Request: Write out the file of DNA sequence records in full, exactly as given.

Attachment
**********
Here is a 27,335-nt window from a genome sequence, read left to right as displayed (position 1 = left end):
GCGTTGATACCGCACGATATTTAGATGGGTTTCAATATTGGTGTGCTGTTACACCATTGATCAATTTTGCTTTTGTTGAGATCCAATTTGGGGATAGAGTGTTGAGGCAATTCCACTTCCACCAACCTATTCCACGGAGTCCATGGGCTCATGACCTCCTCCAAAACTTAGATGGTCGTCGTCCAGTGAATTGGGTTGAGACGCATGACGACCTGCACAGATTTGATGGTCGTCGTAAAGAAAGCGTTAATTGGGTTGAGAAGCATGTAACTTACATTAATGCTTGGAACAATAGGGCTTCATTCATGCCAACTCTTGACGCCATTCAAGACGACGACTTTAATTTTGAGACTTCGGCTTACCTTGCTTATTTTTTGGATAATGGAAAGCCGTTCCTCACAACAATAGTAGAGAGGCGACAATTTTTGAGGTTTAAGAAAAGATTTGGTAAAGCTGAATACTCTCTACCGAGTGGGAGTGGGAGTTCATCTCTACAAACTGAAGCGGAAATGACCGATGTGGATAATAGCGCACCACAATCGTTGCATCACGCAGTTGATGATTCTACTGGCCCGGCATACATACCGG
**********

Here is a 27,335-nt window from a genome sequence, read left to right as displayed (position 1 = left end):
GCGTTGATACCGCACGATATTTAGATGGGTTTCAATATTGGTGTGCTGTTACACCATTGATCAATTTTGCTTTTGTTGAGATCCAATTTGGGGATAGAGTGTTGAGGCAATTCCACTTCCACCAACCTATTCCACGGAGTCCATGGGCTCATGACCTCCTCCAAAACTTAGATGGTCGTCGTCCAGTGAATTGGGTTGAGACGCATGACGACCTGCACAGATTTGATGGTCGTCGTAAAGAAAGCGTTAATTGGGTTGAGAAGCATGTAACTTACATTAATGCTTGGAACAATAGGGCTTCATTCATGCCAACTCTTGACGCCATTCAAGACGACGACTTTAATTTTGAGACTTCGGCTTACCTTGCTTATTTTTTGGATAATGGAAAGCCGTTCCTCACAACAATAGTAGAGAGGCGACAATTTTTGAGGTTTAAGAAAAGATTTGGTAAAGCTGAATACTCTCTACCGAGTGGGAGTGGGAGTTCATCTCTACAAACTGAAGCGGAAATGACCGATGTGGATAATAGCGCACCACAATCGTTGCATCACGCAGTTGATGATTCTACTGGCCCGGCATACATACCGG